PRISM Stories April 8, 2016

AAPL: 108.66

0.12

The WSJ has illustrated the stark contrast in Apple’s attitude to assisting law enforcement to access iPhones before and after the Snowden revelations about mass surveillance of private data. It was already known that Apple had helped access more than 70 pre-iOS 8 iPhones, and the paper today reports that – in the earliest known case – the company went as far as drafting the language for the court order.

Lawyers and investigators involved in the 2008 prosecution of Amanda and Christopher Jansen, a young married couple from Watertown, N.Y., remember it as one of the most horrific cases of child sex abuse they had ever seen.

History may remember it for another reason. It is believed to be the first case of a federal judge ordering Apple to assist the government in unlocking an iPhone—and the technology giant not only complied; it helped prosecutors draft the court order requiring it to do so … 

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PRISM Stories September 8, 2015

AAPL: 112.31

3.04

DOJ and FBI officials say Apple & other tech companies ‘winning PR battle’ over data privacy

Some law enforcement officials are frustrated that Apple and other tech companies appear to be winning the PR battle over data privacy, reports the NYT.

Some Justice and F.B.I. officials have been frustrated that the White House has not moved more quickly or been more outspoken in the public relations fight that the tech companies appear to be winning, the law enforcement officials said, speaking on the condition of anonymity because they were not authorized to discuss the private conversations.

The comments came in the wake of a DOJ drugs and guns investigation where the agency obtained a court order to obtain iMessages between suspects, and Apple responded that it was unable to comply as end-to-end encryption is used, meaning that Apple has no way to decrypt the communications. Tim Cook said of iMessages a year ago that the content is “encrypted and we don’t have the key.”

There has long been tension between Apple and law enforcement agencies over encryption, Apple arguing that its customers right to privacy outweighs the right of law enforcement agencies to intercept communications – a stance strengthened by the Snowden revelations into large-scale electronic surveillance by governments. Law enforcement officials have become increasingly strident and hyperbolic in their statements on the subject.

United States Attorney General Eric Holder said last year that less stringent protection would still “adequately protect personal privacy,” FBI Director James Comey claimed that Apple’s encryption was “putting people beyond the law,” the DOJ suggested that iPhone encryption could eventually lead to the death of a child” and Manhattan district attorney Cyrus Vance, Jr, said that the iPhone would be “the terrorists’ communication device of choice.”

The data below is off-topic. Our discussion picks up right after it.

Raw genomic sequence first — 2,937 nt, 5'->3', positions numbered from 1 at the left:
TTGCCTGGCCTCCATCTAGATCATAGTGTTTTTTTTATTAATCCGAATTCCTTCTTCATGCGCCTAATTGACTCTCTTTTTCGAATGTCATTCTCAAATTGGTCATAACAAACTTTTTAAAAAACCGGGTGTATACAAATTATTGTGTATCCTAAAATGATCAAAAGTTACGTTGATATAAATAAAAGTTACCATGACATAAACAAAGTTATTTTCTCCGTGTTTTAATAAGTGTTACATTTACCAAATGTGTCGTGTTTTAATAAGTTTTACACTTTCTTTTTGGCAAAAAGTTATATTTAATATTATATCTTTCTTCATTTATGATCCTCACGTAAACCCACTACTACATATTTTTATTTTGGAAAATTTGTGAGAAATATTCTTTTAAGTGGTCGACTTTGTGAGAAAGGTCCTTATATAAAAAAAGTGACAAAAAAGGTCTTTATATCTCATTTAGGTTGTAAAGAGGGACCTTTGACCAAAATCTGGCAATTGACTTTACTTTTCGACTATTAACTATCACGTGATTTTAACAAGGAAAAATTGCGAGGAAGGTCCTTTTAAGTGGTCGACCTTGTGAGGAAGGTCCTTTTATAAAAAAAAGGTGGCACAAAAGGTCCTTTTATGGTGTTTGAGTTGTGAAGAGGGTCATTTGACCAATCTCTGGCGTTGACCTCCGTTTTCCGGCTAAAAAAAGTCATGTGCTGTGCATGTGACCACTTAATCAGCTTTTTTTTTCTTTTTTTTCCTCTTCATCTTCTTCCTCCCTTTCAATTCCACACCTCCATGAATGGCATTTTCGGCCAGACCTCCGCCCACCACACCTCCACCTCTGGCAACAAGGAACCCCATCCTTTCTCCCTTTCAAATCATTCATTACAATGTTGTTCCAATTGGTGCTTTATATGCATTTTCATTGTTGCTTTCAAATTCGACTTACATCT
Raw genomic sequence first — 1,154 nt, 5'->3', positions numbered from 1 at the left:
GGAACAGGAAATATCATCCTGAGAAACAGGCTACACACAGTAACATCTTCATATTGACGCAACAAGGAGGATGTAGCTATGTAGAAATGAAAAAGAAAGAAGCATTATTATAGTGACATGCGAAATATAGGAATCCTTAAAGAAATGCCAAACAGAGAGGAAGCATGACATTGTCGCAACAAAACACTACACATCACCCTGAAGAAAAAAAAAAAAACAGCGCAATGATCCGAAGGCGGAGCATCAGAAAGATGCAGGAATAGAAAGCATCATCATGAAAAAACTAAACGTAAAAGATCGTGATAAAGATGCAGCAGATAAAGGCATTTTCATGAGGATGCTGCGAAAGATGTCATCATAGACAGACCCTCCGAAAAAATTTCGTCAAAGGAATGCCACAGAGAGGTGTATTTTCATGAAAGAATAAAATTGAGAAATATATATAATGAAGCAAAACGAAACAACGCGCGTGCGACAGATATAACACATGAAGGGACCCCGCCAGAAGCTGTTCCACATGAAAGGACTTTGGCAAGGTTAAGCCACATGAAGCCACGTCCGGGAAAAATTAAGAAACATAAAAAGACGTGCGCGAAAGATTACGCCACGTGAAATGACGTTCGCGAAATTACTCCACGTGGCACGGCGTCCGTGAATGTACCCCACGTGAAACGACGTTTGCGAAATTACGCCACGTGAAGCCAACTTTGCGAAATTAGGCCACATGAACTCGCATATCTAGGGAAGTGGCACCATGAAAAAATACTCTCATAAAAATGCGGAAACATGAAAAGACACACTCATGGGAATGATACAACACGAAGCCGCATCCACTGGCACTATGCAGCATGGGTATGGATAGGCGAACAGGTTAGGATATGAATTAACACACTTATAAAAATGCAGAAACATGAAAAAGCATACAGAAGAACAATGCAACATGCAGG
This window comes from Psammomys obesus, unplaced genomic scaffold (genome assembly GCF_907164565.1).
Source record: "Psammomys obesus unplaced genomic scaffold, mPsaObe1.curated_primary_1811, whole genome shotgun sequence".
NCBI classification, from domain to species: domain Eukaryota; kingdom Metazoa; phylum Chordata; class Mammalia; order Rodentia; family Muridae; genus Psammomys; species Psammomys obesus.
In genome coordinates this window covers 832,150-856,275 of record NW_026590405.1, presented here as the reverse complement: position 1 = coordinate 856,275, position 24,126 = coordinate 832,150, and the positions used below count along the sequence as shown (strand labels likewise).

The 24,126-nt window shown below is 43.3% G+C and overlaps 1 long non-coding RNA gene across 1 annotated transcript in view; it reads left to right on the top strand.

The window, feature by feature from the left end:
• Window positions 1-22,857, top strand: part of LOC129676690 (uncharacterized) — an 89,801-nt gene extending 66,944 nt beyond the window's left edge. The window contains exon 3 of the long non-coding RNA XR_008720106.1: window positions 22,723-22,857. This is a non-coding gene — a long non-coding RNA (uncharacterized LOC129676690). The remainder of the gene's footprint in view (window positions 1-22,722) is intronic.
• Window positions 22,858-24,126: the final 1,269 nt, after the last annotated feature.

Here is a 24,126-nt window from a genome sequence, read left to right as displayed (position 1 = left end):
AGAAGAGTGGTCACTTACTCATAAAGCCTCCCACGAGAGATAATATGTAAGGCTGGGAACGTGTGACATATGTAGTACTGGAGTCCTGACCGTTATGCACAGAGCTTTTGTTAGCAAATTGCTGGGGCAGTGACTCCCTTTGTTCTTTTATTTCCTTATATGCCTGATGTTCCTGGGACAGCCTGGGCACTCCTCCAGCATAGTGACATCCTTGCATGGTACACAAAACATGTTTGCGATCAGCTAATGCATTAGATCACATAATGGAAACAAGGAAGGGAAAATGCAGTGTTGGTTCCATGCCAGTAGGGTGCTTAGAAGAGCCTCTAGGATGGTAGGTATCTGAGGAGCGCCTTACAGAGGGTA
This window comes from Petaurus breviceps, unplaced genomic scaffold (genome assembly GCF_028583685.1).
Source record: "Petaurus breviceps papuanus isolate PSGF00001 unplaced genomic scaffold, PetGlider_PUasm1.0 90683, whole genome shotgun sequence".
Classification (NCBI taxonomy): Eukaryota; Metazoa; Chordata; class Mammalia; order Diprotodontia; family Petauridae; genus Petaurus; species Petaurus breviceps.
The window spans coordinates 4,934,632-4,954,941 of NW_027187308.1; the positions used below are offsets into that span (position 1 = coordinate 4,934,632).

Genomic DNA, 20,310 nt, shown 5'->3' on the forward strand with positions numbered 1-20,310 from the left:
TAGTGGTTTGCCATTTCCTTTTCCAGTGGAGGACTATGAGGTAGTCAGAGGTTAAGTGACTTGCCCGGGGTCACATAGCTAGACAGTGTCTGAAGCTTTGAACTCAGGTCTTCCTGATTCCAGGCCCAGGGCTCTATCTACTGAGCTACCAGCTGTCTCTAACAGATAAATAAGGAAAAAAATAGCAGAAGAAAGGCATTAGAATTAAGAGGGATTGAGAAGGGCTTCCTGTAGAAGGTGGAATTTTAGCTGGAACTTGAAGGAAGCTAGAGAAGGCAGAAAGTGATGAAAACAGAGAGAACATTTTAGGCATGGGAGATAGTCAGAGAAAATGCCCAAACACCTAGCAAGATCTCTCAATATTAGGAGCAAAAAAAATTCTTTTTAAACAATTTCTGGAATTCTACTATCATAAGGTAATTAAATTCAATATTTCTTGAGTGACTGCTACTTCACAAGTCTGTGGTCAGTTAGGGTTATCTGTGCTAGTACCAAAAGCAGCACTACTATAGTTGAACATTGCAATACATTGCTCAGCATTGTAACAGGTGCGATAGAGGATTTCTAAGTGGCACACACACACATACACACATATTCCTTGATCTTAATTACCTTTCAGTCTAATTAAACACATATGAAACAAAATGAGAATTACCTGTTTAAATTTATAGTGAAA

PRISM Stories April 20, 2015

Manhattan District Attorney Cyrus R. Van

We’ve heard some pretty outrageous ramblings from the government regarding Apple’s use of encryption in its mobile devices in the past—including a claim from the Department of Justice that some day it will result in the death of a child—but Manhattan district attorney Cyrus Vance, Jr. might have just dethroned the DOJ as king of hyperbole.

Yesterday morning during a radio interview, Vance claimed that Apple’s encrypted software will make the iPhone the communication tool of choice for terrorists:

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PRISM Stories March 26, 2015

patriot-act-reform

Apple is one of ten tech giants to once again call on the US Government not to reauthorize the Patriot Act in its current form. The Act expires on 1st June unless it is renewed by Congress. Apple was joined by AOL, Dropbox, Evernote, Facebook, Google, LinkedIn, Microsoft, Twitter and Yahoo.

In an open letter to President Obama, NSA Director Admiral Rogers and other prominent government figures, the companies urge Congress to end the bulk collection of communications metadata–the logs that determine how and when ordinary citizens contact each other.

The letter says that mass surveillance must end, and that a revised bill must contain mechanisms to ensure that future government surveillance is both transparent and accountable …  expand full story

PRISM Stories February 25, 2015

Chinese government removes Apple from list of approved tech companies for state purchases

The Chinese government has removed several prominent US tech companies, including Apple, from its list of approved vendors for state purchases, Reuters reported today. The change is hardly unexpected following the government’s response to accusations several years ago that the US National Security Administration had been using backdoors in Apple products to spy on users.

PRISM Stories November 19, 2014

Apple and the government have long been engaged in a bitter war of words over encryption and security practices employed in Apple’s iOS devices, but a new Wall Street Journal report indicates that the Department of Justice is really starting to take the rhetoric to the next level.

According to the Journal, a DOJ official actually told Apple executives during a meeting last month that in the future the Cupertino company could eventually be directly responsible for the death of a child. expand full story

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